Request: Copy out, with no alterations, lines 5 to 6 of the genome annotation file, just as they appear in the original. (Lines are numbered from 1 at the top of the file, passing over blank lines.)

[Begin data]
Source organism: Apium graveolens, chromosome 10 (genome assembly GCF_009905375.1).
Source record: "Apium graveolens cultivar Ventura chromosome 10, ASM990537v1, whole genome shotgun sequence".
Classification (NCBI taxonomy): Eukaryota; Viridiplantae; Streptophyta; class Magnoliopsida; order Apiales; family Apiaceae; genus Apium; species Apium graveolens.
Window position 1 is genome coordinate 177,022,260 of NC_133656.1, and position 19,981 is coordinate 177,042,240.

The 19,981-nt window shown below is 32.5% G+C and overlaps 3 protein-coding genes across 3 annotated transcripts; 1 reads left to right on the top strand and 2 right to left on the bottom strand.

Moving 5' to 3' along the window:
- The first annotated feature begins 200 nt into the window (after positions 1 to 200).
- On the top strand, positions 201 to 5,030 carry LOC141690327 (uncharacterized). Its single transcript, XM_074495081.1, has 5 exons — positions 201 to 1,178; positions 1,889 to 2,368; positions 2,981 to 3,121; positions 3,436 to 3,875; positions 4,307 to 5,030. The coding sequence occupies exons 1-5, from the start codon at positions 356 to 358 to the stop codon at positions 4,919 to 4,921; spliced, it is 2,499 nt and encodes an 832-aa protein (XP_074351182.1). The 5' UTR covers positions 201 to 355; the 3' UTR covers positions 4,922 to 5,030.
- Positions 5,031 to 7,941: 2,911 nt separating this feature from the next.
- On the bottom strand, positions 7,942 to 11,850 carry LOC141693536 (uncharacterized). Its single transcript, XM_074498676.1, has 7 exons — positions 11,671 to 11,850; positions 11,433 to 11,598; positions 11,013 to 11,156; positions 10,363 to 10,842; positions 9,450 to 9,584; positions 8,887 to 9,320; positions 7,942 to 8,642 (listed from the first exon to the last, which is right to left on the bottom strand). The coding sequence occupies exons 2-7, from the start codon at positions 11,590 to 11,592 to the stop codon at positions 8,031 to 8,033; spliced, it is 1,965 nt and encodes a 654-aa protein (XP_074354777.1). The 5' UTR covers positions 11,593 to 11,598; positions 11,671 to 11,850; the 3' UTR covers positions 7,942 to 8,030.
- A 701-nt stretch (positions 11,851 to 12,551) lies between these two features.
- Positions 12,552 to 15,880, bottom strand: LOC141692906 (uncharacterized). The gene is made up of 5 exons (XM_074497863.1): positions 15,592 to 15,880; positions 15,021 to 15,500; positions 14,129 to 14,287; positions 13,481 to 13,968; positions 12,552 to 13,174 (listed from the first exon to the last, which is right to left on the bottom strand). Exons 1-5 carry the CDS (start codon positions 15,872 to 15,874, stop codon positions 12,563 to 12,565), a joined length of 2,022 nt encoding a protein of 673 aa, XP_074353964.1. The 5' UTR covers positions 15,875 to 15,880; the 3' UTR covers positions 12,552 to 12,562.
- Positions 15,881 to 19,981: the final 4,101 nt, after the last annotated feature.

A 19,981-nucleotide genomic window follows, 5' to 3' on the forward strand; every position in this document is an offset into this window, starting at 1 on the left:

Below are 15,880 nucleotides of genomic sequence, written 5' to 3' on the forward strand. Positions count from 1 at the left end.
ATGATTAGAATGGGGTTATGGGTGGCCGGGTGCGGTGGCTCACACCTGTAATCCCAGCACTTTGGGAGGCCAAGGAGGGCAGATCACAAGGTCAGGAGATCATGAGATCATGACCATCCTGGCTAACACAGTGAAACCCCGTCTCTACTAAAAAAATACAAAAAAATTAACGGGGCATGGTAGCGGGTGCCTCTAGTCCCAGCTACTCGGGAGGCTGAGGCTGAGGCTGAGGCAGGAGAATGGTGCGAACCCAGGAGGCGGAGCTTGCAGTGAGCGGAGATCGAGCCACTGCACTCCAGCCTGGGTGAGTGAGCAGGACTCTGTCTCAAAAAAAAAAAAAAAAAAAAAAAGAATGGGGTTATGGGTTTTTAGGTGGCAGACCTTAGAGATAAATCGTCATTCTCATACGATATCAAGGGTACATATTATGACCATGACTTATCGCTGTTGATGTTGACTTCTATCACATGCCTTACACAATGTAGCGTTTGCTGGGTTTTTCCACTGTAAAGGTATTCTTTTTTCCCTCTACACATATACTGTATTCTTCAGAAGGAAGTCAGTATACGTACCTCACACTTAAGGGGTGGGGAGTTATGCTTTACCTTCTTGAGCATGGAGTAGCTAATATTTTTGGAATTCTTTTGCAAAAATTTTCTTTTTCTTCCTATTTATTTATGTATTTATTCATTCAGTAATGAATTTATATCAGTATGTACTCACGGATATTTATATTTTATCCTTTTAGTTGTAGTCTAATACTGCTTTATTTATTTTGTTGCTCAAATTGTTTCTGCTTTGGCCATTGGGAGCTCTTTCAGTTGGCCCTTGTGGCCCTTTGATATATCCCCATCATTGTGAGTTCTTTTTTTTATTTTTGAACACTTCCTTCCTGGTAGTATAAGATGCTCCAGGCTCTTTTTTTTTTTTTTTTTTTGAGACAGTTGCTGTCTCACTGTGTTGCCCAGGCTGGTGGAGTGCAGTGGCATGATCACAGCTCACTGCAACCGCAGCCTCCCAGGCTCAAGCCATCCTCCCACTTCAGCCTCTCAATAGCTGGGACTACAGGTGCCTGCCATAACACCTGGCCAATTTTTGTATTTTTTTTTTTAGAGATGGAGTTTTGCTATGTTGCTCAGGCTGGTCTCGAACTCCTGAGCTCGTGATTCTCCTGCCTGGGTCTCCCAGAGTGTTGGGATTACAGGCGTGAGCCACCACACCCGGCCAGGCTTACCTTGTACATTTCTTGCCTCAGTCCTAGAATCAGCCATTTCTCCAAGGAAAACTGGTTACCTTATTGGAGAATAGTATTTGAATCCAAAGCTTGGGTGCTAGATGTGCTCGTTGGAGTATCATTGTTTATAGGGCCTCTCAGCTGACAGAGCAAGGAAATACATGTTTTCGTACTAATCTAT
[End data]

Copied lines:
The 19,981-nt window shown below is 32.5% G+C and overlaps 3 protein-coding genes across 3 annotated transcripts; 1 reads left to right on the top strand and 2 right to left on the bottom strand.

Moving 5' to 3' along the window: